Our last talk was dedicated to the words that begin the Divine Liturgy: the blessing, the glorification of the Kingdom of the Father and the Son and the Holy Spirit. The Divine Liturgy takes a man out of the reality of the surrounding world and leads him into another reality, which, however, exists in our life and which man experiences as a state of eternity. Only those who have experienced this personally can fully understand what I’m talking about. The Divine Liturgy is truly the Kingdom of God in time and space, that is in church, in the assembly of the faithful.
The blessing of the Kingdom is followed by a series of petitions, usually pronounced by the deacon, if there is one. If there’s no deacon, then these petitions are read by the priest. The first petition is, “In peace let us pray to the Lord,” which means: “With peace of mind, with peace in our souls, let us entreat the Lord.”
Inasmuch as the entire Liturgy is a chain of petitions and prayers to Christ, at the very beginning, the Church points us to the necessary condition for prayer—spiritual peace. Only he whose soul is filled with peace can entreat the Lord. Some may ask: “Is it really possible for us to always have peace in our souls in this life? If we were in, for example, Libya, Egypt, or Japan, then how, in the midst of military conflicts, earthquakes, and floods could we have spiritual peace, in order to pray to the Lord? Maybe this petition is about something else?” Undoubtedly, the external world is important for man, and the Church also prays for the outside world, which we’ll see in the petition beginning with, “For the peace of the whole world…” It’s important that we have peace in our lives, and in our homes, and in our families. However, this external peace is not always achievable. As you know from your own experience, we very often have to go through various troubles—global, national, social, familial, personal.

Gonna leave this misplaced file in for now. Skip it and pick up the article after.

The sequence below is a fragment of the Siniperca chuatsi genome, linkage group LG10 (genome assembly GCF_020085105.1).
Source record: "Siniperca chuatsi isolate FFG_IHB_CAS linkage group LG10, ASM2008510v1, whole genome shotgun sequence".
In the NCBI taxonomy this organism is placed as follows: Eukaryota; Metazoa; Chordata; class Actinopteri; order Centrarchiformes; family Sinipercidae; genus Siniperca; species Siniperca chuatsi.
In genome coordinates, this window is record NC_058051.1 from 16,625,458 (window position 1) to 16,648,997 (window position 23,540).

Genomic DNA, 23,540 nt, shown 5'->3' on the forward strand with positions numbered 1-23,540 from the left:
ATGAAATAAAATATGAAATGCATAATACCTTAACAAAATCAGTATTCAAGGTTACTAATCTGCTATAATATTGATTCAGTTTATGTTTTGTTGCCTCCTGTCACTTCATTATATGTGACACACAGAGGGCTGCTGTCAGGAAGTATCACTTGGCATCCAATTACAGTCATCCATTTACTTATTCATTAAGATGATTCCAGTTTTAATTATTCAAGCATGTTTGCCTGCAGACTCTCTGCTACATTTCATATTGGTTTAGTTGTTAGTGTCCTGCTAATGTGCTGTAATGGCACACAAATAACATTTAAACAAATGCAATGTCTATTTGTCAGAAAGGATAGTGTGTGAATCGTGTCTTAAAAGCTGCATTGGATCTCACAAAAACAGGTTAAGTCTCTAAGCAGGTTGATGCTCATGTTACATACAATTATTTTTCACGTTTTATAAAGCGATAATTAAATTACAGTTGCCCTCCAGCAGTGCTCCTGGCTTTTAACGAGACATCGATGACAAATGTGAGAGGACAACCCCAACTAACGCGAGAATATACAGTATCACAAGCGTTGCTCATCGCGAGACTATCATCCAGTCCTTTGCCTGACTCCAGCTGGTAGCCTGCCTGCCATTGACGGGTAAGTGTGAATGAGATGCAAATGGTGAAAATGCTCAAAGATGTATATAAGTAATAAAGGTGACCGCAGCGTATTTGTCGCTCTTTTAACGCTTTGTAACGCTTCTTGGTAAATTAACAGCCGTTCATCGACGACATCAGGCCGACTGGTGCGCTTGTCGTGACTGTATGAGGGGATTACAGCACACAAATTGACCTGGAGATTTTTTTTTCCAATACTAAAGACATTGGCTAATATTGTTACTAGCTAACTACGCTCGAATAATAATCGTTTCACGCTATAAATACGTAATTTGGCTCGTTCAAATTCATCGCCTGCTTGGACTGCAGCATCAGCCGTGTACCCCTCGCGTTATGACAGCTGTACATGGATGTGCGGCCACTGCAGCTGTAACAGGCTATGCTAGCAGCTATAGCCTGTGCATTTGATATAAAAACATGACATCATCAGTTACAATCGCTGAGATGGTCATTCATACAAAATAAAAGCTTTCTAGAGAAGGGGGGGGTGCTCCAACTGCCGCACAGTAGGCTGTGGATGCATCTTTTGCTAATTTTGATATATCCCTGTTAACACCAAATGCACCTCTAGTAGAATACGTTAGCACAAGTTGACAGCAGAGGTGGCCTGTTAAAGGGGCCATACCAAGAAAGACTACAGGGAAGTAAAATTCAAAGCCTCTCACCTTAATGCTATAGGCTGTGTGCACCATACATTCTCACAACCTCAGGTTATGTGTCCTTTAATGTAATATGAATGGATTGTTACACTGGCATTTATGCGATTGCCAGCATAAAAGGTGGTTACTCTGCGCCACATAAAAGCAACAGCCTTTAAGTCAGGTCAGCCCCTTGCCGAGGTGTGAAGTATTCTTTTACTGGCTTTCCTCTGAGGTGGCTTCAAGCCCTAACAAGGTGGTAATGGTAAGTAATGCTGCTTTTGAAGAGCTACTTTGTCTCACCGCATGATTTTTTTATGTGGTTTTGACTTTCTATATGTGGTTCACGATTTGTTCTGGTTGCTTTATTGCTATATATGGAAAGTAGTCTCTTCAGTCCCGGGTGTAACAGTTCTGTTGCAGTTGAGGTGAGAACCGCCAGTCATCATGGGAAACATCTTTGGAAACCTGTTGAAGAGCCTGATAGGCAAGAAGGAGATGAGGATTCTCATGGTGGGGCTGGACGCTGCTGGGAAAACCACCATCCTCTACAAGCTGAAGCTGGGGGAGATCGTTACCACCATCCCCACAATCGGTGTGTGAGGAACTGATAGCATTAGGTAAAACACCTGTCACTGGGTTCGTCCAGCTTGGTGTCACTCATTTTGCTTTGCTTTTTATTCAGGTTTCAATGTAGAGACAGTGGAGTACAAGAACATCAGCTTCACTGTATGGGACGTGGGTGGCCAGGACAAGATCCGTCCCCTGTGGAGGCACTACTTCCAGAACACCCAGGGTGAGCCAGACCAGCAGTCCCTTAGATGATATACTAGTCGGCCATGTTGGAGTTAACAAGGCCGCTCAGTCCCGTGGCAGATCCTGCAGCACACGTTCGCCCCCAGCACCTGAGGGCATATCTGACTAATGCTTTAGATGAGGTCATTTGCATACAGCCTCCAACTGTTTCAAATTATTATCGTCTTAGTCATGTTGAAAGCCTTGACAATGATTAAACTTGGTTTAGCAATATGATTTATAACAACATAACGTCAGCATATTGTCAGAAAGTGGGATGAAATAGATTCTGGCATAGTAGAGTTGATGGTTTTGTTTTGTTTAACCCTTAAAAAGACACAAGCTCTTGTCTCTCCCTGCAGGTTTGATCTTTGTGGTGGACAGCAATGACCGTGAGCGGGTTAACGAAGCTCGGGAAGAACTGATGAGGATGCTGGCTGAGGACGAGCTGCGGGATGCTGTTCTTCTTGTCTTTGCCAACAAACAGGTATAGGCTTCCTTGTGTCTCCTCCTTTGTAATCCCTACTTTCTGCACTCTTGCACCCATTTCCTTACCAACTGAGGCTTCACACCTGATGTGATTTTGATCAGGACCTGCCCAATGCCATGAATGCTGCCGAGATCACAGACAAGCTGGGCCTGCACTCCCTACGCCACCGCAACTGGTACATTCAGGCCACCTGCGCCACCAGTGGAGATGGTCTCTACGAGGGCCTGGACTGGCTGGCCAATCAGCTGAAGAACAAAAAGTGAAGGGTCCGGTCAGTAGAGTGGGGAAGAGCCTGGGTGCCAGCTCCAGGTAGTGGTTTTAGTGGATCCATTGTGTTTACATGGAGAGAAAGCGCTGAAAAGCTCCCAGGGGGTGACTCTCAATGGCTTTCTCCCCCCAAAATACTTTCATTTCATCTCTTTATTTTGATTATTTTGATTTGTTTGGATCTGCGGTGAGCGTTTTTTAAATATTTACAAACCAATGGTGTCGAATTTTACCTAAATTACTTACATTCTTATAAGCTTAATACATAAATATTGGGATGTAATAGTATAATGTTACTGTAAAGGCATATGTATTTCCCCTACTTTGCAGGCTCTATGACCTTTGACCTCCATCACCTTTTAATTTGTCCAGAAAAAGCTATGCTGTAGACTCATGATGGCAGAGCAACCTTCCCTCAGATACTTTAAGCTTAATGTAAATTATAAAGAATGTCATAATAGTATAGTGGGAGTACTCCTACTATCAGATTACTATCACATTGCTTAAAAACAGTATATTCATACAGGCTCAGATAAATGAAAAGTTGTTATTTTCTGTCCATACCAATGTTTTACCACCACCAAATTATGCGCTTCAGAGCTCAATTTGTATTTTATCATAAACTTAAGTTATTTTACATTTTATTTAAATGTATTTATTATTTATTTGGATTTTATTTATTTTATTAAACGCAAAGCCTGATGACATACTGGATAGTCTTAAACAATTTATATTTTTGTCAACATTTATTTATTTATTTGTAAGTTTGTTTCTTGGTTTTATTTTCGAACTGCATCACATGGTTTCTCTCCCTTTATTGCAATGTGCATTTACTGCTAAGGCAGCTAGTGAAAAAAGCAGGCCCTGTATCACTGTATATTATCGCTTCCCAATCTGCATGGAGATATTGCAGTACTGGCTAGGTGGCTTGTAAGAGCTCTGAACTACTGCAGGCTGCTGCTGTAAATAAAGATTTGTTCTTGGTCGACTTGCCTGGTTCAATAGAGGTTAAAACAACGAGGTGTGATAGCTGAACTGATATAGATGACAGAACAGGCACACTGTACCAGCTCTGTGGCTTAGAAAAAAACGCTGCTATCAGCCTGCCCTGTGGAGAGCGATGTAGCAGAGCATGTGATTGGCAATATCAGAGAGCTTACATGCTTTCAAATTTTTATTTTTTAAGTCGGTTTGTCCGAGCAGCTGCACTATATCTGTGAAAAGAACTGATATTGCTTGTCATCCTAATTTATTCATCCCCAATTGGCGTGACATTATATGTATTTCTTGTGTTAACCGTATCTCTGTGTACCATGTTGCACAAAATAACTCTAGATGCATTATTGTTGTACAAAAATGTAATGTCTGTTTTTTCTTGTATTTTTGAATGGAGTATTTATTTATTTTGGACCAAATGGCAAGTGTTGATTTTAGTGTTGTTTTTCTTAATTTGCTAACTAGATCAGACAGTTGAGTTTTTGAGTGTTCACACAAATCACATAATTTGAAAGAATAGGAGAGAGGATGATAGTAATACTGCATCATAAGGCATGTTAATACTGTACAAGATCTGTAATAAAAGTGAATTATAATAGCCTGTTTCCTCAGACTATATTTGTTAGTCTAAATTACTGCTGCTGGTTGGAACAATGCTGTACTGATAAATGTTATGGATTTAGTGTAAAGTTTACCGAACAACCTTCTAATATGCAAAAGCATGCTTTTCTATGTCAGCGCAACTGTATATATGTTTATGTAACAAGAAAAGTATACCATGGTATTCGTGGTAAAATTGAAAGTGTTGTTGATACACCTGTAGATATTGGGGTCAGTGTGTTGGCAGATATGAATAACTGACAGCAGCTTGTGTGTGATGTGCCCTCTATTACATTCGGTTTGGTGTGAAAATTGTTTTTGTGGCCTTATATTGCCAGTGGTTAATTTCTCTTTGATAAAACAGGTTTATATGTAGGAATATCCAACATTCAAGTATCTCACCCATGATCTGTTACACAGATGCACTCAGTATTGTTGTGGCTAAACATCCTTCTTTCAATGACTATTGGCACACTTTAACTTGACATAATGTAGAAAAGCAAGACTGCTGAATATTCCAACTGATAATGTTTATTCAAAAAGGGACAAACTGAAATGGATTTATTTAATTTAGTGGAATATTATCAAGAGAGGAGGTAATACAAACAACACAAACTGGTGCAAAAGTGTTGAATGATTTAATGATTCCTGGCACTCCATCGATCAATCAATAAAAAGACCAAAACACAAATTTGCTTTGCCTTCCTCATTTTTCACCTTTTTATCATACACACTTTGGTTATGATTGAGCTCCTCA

I remember St. Paisios the Athonite, who would say in the last years of his life:
“I’m already an old man, but I’ve taken care of my soul to some degree. Therefore, I pray to God not for myself, but for the world, and I tell God about the sufferings that people endure.”
It’s impossible for a Christian to remain indifferent to human suffering; it’s impossible to watch everything happening around us on TV yawning. Unfortunately, so-called virtual reality has taught us to laugh at troubles. We think it’s funny that someone’s killing someone on the screen. But what’s funny about that?
The day the war began in Iraq, I was in England, in London with our Elder Joseph of Vatopedi, and the next morning we were supposed to return to the Holy Mountain. When we heard about the war, we decided to see what they were saying about it on TV that evening. We were staying at some friends’ house. They were showing military operations, combat aircraft, soldiers, and the like on TV. I very clearly remember the children in this family—very good kids. They sat down in front of the screen, soda bottles and sandwiches in hand. They sat in front of the TV, eating and drinking and watching the war just like watching a soccer match. For them as kids it was excusable, but we adults should have a different attitude towards the disasters that the world suffers. A man who is mature both in age and in his spiritual life won’t allow himself to remain aloof from the whole world’s pain and suffering. And I think the more a man succeeds spiritually, the more he shares the sufferings of mankind.